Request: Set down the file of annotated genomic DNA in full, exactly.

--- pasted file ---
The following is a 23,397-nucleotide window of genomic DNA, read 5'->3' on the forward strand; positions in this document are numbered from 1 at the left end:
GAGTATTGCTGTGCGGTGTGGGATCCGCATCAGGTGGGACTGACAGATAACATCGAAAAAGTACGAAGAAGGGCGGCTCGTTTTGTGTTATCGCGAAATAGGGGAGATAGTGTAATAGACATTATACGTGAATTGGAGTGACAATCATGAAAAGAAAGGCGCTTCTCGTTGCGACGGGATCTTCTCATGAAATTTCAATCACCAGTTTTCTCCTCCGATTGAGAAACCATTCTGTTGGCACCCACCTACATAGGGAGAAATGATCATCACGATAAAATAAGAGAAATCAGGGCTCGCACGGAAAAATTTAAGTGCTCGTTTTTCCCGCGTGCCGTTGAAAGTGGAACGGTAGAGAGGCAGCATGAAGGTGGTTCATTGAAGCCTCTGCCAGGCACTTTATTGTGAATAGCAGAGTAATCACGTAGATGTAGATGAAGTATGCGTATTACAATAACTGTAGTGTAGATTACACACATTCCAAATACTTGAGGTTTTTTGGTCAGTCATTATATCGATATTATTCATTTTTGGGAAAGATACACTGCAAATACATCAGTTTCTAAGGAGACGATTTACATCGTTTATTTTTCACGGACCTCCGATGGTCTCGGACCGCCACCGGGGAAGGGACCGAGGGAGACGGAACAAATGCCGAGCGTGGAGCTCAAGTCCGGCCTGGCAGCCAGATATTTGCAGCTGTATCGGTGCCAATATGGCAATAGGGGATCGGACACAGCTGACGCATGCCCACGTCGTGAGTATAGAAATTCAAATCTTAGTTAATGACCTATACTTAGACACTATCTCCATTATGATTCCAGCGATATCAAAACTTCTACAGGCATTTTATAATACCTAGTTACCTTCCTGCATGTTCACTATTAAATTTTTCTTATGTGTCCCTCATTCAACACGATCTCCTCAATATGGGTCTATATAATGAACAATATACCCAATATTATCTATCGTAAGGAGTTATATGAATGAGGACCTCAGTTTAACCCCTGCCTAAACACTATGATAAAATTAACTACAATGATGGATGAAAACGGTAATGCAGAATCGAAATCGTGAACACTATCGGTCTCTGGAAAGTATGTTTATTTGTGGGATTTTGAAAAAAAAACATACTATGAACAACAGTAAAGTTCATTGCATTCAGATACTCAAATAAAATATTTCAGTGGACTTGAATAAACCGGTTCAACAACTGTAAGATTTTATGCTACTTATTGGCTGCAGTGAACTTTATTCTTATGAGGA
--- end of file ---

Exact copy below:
The following is a 23,397-nucleotide window of genomic DNA, read 5'->3' on the forward strand; positions in this document are numbered from 1 at the left end:
GAGTATTGCTGTGCGGTGTGGGATCCGCATCAGGTGGGACTGACAGATAACATCGAAAAAGTACGAAGAAGGGCGGCTCGTTTTGTGTTATCGCGAAATAGGGGAGATAGTGTAATAGACATTATACGTGAATTGGAGTGACAATCATGAAAAGAAAGGCGCTTCTCGTTGCGACGGGATCTTCTCATGAAATTTCAATCACCAGTTTTCTCCTCCGATTGAGAAACCATTCTGTTGGCACCCACCTACATAGGGAGAAATGATCATCACGATAAAATAAGAGAAATCAGGGCTCGCACGGAAAAATTTAAGTGCTCGTTTTTCCCGCGTGCCGTTGAAAGTGGAACGGTAGAGAGGCAGCATGAAGGTGGTTCATTGAAGCCTCTGCCAGGCACTTTATTGTGAATAGCAGAGTAATCACGTAGATGTAGATGAAGTATGCGTATTACAATAACTGTAGTGTAGATTACACACATTCCAAATACTTGAGGTTTTTTGGTCAGTCATTATATCGATATTATTCATTTTTGGGAAAGATACACTGCAAATACATCAGTTTCTAAGGAGACGATTTACATCGTTTATTTTTCACGGACCTCCGATGGTCTCGGACCGCCACCGGGGAAGGGACCGAGGGAGACGGAACAAATGCCGAGCGTGGAGCTCAAGTCCGGCCTGGCAGCCAGATATTTGCAGCTGTATCGGTGCCAATATGGCAATAGGGGATCGGACACAGCTGACGCATGCCCACGTCGTGAGTATAGAAATTCAAATCTTAGTTAATGACCTATACTTAGACACTATCTCCATTATGATTCCAGCGATATCAAAACTTCTACAGGCATTTTATAATACCTAGTTACCTTCCTGCATGTTCACTATTAAATTTTTCTTATGTGTCCCTCATTCAACACGATCTCCTCAATATGGGTCTATATAATGAACAATATACCCAATATTATCTATCGTAAGGAGTTATATGAATGAGGACCTCAGTTTAACCCCTGCCTAAACACTATGATAAAATTAACTACAATGATGGATGAAAACGGTAATGCAGAATCGAAATCGTGAACACTATCGGTCTCTGGAAAGTATGTTTATTTGTGGGATTTTGAAAAAAAAACATACTATGAACAACAGTAAAGTTCATTGCATTCAGATACTCAAATAAAATATTTCAGTGGACTTGAATAAACCGGTTCAACAACTGTAAGATTTTATGCTACTTATTGGCTGCAGTGAACTTTATTCTTATGAGGA